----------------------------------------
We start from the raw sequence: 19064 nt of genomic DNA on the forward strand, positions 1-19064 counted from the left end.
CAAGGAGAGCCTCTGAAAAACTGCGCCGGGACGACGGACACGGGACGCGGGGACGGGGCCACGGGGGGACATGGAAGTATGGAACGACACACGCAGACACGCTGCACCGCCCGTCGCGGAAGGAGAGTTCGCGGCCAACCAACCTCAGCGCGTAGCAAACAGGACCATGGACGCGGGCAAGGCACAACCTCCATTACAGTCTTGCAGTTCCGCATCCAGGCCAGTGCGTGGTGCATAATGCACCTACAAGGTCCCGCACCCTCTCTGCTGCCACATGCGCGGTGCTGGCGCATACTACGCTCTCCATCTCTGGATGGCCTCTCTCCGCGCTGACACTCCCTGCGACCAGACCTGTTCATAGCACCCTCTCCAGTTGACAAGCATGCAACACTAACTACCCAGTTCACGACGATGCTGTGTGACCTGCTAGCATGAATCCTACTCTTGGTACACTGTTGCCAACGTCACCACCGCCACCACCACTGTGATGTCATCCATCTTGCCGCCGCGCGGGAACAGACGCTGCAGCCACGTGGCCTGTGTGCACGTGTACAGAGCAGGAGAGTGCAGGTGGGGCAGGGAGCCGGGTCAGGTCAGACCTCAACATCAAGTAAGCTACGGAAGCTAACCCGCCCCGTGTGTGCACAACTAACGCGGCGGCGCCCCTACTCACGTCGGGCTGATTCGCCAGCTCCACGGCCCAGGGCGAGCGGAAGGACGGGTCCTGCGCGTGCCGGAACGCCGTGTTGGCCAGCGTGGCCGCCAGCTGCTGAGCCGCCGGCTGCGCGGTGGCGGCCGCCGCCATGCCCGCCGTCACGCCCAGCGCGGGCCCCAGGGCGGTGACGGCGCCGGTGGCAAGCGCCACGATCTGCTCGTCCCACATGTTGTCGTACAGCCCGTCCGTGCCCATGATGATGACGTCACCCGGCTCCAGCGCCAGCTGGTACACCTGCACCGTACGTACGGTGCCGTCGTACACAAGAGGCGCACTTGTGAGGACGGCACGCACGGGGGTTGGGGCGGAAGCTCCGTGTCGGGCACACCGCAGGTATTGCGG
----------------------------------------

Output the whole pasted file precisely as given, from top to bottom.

We start from the raw sequence: 19064 nt of genomic DNA on the forward strand, positions 1-19064 counted from the left end.
CAAGGAGAGCCTCTGAAAAACTGCGCCGGGACGACGGACACGGGACGCGGGGACGGGGCCACGGGGGGACATGGAAGTATGGAACGACACACGCAGACACGCTGCACCGCCCGTCGCGGAAGGAGAGTTCGCGGCCAACCAACCTCAGCGCGTAGCAAACAGGACCATGGACGCGGGCAAGGCACAACCTCCATTACAGTCTTGCAGTTCCGCATCCAGGCCAGTGCGTGGTGCATAATGCACCTACAAGGTCCCGCACCCTCTCTGCTGCCACATGCGCGGTGCTGGCGCATACTACGCTCTCCATCTCTGGATGGCCTCTCTCCGCGCTGACACTCCCTGCGACCAGACCTGTTCATAGCACCCTCTCCAGTTGACAAGCATGCAACACTAACTACCCAGTTCACGACGATGCTGTGTGACCTGCTAGCATGAATCCTACTCTTGGTACACTGTTGCCAACGTCACCACCGCCACCACCACTGTGATGTCATCCATCTTGCCGCCGCGCGGGAACAGACGCTGCAGCCACGTGGCCTGTGTGCACGTGTACAGAGCAGGAGAGTGCAGGTGGGGCAGGGAGCCGGGTCAGGTCAGACCTCAACATCAAGTAAGCTACGGAAGCTAACCCGCCCCGTGTGTGCACAACTAACGCGGCGGCGCCCCTACTCACGTCGGGCTGATTCGCCAGCTCCACGGCCCAGGGCGAGCGGAAGGACGGGTCCTGCGCGTGCCGGAACGCCGTGTTGGCCAGCGTGGCCGCCAGCTGCTGAGCCGCCGGCTGCGCGGTGGCGGCCGCCGCCATGCCCGCCGTCACGCCCAGCGCGGGCCCCAGGGCGGTGACGGCGCCGGTGGCAAGCGCCACGATCTGCTCGTCCCACATGTTGTCGTACAGCCCGTCCGTGCCCATGATGATGACGTCACCCGGCTCCAGCGCCAGCTGGTACACCTGCACCGTACGTACGGTGCCGTCGTACACAAGAGGCGCACTTGTGAGGACGGCACGCACGGGGGTTGGGGCGGAAGCTCCGTGTCGGGCACACCGCAGGTATTGCGG